“The CDC and World Health Organizations are stressing the importance of proper handwashing and doing it often. This is bound to influence people to live healthier lives, which is a win for retailers selling healthier foods and sustainable products. It will move consumers to evaluate things from a different perspective.”

Michael Barbera, Chief Behaviour Officer at Clicksuation Labs via Forbes

Following social media will help inform your future product offerings. Image-based platforms like Instagram and Pinterest will show you what consumers are looking to buy once the pandemic is over. Tracking relevant hashtags will let you peek into consumer conversations – are they experiencing frustrations with certain types of products or services? What are they turning to right now?

Following online conversations will keep your content relevant. Customers are being bombarded with COVID-19 announcements from every business they’ve ever subscribed to. Don’t be yet another generic email in their inbox. Take those frustrations that you’re seeing on Twitter or Reddit and provide solutions.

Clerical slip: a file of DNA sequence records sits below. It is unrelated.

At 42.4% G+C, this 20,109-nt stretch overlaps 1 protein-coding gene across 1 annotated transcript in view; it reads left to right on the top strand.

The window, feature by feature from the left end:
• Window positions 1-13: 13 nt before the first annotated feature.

My optometrist recently emailed me with methods to reduce eye strain from increased screen exposure. They have examined their audience's new daily routines and recognized an issue that needed to be solved. This is exactly the kind of content I want to see - topical, useful, and relevant to their core service. 

Listening to your customers can provide opportunities. By following your followers, you may come across a non-profit that is supporting people in your industry, or influencers who might be open to a collaboration. It’s a great time to build partnerships and genuine relationships.